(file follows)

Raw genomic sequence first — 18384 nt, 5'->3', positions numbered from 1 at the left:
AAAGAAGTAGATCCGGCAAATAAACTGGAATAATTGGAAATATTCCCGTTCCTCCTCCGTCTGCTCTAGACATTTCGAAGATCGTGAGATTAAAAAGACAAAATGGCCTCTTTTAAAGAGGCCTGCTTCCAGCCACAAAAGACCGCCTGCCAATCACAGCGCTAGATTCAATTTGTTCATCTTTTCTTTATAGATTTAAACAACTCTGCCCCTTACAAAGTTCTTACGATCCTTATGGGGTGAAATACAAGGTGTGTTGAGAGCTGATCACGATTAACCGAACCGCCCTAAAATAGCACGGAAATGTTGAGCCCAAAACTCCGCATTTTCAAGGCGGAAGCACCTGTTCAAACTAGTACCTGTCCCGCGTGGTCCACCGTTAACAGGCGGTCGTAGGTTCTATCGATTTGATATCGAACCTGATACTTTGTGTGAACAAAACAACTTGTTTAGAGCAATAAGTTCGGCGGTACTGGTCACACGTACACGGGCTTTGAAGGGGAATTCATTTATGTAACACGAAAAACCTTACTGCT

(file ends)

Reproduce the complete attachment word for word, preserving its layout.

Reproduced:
Raw genomic sequence first — 18384 nt, 5'->3', positions numbered from 1 at the left:
AAAGAAGTAGATCCGGCAAATAAACTGGAATAATTGGAAATATTCCCGTTCCTCCTCCGTCTGCTCTAGACATTTCGAAGATCGTGAGATTAAAAAGACAAAATGGCCTCTTTTAAAGAGGCCTGCTTCCAGCCACAAAAGACCGCCTGCCAATCACAGCGCTAGATTCAATTTGTTCATCTTTTCTTTATAGATTTAAACAACTCTGCCCCTTACAAAGTTCTTACGATCCTTATGGGGTGAAATACAAGGTGTGTTGAGAGCTGATCACGATTAACCGAACCGCCCTAAAATAGCACGGAAATGTTGAGCCCAAAACTCCGCATTTTCAAGGCGGAAGCACCTGTTCAAACTAGTACCTGTCCCGCGTGGTCCACCGTTAACAGGCGGTCGTAGGTTCTATCGATTTGATATCGAACCTGATACTTTGTGTGAACAAAACAACTTGTTTAGAGCAATAAGTTCGGCGGTACTGGTCACACGTACACGGGCTTTGAAGGGGAATTCATTTATGTAACACGAAAAACCTTACTGCT